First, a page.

What accounts for patterns of city adoption and abandonment of council-manager government? Despite dozens of empirical studies, we lack a systematic understanding of these forces over time because previous work has relied on cross-sectional designs or analysis of change over short periods. Cheon Geun Choi (Hansung University, South Korea), Richard C. Feiock (Florida State University) and Jungah Bae (Korea Research Institute for Local Administration, South Korea) begin to fill this lacuna by constructing a historical data set spanning 75 years for the 191 largest cities with either mayor-council or council-manager governments in 1930. Event history analysis is applied to isolate adoption and abandonment trends and to provide new evidence revealing the forces that have shaped the trajectory of institutional change in U.S. cities. This analysis reveals that social context factors—in particular, economic conditions—generate both adoptions and abandonments. Read in PAR Early View.
The Importance of Role Clarification in Workgroups: Effects on Perceived Role Clarity, Work Satisfaction, and Turnover Rates
Shahidul Hassan (The Ohio State University) examines how greater role clarification may be associated with increased work satisfaction and decreased turnover rates in workgroups. These linkages are examined with the use of multivariate analysis of variance and hierarchical regression analysis for data collected during two time periods from multiple sources: personnel records and an organizational survey of 1,699 employees working in 45 geographically distributed offices in a state government agency. Results indicate that offices with a high level of role clarification had significantly higher levels of work satisfaction and lower rates of turnover. Additionally, the effects of role clarification on work satisfaction and turnover behavior were mediated by overall role clarity perceived in these offices. The implications of these findings for effective management of workgroups in government agencies are discussed. Read in PAR Early View.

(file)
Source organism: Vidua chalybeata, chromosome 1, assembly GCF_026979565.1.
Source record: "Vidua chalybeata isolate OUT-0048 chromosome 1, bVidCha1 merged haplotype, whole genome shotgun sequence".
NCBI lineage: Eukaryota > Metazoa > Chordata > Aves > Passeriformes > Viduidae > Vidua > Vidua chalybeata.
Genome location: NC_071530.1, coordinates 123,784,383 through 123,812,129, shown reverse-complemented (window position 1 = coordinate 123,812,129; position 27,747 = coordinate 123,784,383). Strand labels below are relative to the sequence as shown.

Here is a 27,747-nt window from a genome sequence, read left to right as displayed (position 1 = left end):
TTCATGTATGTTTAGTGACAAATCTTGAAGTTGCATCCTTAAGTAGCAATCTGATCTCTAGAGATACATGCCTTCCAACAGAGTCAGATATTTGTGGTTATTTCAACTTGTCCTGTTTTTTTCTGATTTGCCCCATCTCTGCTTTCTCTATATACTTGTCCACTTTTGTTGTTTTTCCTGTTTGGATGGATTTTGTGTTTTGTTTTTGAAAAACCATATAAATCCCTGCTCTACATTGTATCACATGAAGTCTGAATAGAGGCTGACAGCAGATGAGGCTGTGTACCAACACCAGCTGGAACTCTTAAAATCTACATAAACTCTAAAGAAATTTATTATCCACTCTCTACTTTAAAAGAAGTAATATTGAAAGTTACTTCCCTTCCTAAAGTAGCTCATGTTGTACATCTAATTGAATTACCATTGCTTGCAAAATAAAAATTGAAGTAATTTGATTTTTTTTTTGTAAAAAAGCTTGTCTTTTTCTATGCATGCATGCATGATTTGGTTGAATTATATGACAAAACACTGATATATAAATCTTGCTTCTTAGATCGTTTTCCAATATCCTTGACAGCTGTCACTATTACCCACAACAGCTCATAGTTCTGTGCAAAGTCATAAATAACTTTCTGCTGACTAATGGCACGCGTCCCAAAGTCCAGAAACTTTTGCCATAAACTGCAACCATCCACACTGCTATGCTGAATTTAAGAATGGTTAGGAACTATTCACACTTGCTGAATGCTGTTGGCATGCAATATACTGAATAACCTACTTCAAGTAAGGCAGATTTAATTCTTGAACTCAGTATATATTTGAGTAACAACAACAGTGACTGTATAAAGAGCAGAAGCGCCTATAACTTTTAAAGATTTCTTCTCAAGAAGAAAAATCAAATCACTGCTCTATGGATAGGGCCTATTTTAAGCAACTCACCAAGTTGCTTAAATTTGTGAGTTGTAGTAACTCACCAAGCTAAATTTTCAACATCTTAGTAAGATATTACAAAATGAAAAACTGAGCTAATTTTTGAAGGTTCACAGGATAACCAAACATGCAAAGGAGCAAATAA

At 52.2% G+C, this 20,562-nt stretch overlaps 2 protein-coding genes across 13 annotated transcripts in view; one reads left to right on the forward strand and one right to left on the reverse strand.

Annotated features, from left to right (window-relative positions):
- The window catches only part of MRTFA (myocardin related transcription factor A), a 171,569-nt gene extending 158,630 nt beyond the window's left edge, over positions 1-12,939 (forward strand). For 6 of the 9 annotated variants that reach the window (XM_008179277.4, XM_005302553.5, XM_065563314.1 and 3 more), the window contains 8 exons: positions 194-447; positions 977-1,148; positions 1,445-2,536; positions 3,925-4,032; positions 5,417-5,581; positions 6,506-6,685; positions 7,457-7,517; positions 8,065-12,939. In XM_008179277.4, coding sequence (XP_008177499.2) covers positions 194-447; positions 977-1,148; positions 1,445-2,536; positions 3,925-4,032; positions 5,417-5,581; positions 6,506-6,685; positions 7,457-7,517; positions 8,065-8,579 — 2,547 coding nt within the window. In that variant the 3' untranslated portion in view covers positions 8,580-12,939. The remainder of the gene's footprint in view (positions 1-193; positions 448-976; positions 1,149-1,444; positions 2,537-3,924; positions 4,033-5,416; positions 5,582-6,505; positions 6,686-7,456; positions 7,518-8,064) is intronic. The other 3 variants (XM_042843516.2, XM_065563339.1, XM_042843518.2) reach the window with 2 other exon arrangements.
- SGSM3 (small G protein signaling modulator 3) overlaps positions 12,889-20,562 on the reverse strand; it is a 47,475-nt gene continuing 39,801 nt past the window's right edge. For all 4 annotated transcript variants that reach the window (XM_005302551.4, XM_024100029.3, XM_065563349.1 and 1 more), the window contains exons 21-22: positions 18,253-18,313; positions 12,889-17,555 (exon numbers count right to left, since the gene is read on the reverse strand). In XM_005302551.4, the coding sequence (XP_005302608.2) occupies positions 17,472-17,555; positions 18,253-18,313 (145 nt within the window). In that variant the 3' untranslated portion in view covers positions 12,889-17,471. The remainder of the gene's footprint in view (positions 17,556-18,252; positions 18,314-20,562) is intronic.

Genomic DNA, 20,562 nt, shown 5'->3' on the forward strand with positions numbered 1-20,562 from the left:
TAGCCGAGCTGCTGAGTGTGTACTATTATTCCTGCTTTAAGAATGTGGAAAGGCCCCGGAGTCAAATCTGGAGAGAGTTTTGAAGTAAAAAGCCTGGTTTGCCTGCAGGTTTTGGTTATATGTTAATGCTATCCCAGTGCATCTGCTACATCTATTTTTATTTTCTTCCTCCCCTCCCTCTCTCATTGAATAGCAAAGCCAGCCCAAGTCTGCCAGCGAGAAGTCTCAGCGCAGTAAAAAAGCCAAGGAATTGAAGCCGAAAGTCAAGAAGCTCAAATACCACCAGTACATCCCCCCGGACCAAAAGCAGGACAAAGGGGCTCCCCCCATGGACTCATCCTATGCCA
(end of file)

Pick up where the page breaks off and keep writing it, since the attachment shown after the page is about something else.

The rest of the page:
Motivated to Adapt? The Role of Public Service Motivation as Employees Face Organizational Change